In the first part of our short series on the dos and don’ts of pre-workout drinks, we lay bare some inconvenient truths about energy drink side effects that energy drink manufacturers leave out of their aggressive marketing campaigns.
A jolt of energy can help athletes thrive, but not when it comes through a sugar-saturated, heavily caffeinated, and oddly colored liquid. Cue our discussion on the dizzying range of energy drink side effects.
While actively marketing to athletes with claims of improved mental and physical performance, energy drink manufacturers omit references to the health hazards that run in tandem with the quick zip their products provide.
As such, in an age where energy drink consumption is on the rise, athletes remain oblivious to the adverse consequences they face after the cheap burst of energy fades. Given that improved performance should never come at the expense of health, here are some of energy drink side effects athletes should know about.
They may be water-based beverages, but energy drinks are not designed to aid rehydration. In fact, they can have the opposite effect, particularly when combined with exercise. Two common energy drink ingredients, caffeine and guarana (which contains more than twice the amount of caffeine of coffee beans!), act as diuretics, thereby causing the urge to urinate more frequently. When combined with increased sweat loss during exercise, these stimulants put athletes on a pathway to dehydration.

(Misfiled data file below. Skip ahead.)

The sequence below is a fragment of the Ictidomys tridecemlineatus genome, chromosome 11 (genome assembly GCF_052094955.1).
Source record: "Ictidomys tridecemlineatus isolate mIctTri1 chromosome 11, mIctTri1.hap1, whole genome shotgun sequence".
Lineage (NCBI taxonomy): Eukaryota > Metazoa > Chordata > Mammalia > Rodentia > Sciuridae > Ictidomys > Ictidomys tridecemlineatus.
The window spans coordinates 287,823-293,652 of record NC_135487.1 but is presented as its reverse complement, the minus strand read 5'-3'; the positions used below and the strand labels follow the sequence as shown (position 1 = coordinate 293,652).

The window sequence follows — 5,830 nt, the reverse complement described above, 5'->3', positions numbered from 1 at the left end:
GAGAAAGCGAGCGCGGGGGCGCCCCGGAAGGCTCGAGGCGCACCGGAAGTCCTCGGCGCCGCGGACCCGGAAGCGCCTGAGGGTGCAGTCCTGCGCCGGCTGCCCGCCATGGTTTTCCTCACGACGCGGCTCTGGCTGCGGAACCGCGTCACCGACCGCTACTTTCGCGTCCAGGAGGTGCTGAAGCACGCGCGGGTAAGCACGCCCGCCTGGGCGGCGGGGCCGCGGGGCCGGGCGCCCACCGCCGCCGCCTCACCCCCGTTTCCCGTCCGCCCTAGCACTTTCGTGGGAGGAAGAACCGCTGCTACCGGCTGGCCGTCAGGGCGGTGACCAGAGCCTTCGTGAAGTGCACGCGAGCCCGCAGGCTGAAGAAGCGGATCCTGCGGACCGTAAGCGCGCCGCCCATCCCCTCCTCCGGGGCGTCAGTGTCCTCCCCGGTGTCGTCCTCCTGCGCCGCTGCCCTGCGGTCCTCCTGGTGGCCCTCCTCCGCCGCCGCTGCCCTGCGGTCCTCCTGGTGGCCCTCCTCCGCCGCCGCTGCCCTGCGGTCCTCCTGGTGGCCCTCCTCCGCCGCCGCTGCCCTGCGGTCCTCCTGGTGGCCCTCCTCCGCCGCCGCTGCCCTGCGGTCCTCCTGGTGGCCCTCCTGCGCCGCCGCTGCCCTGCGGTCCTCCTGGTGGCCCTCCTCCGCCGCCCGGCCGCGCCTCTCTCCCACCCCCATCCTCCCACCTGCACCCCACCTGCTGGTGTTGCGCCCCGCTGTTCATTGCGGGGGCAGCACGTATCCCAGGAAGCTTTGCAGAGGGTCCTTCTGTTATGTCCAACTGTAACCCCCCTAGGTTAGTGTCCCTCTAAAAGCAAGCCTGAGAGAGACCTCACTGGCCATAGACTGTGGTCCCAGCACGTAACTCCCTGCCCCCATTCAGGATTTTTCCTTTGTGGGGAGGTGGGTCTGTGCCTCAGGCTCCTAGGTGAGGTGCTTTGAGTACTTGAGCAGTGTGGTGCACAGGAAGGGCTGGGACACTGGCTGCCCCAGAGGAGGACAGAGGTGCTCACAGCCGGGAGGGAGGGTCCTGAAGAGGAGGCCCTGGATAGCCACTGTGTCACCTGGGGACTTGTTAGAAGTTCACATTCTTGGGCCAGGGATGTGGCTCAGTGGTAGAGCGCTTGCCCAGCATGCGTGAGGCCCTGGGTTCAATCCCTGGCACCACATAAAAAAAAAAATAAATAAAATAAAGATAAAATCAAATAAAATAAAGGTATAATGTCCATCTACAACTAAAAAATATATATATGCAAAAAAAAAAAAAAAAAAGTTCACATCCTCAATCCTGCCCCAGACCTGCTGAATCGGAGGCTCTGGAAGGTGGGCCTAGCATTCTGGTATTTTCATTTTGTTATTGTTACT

With their abundant caffeine content, energy drinks can negatively impact sleeping patterns. Guarana, is also released more slowly into the body, which can leave people feeling energized when all they want is to call it a night. A poor night’s sleep leaves athletes feeling lethargic the next day, making it harder to concentrate and focus on the training at hand. This, in turn, can lead to a dangerous cycle of compensating for sleep shortage and subsequent fatigue through high doses of caffeine consumed through energy drinks.
It’s not just their high caffeine content that should set alarm bells off for athletes; energy drinks are also notoriously packed with sugar, posing weight gain concerns. A standard 24-ounce can of energy drink contains over 400 calories, which, unlike calories derived from healthy foods, are neither filling nor accompanied with nutritional value. Athletes thus need to factor these additional calories into their daily calorie in versus calorie out calculation, and work harder to burn them off.
While the cardiovascular risks of energy drink consumption are higher for people with existing heart conditions, athletes should nonetheless be aware that regular intake can disturb heart rhythm and lead to increased blood pressure in healthy adults. In worst case scenarios, this can lead to an irregular hear beat and an increased risk of cardiac arrest.
Given that intense exercise already gets the heart pumping, combining it with a synthetic stimulant which intensifies the effect doesn’t bode well for the heart. Again, the high concentration of caffeine appears to be at fault for the side effects of energy drinks on heart health.
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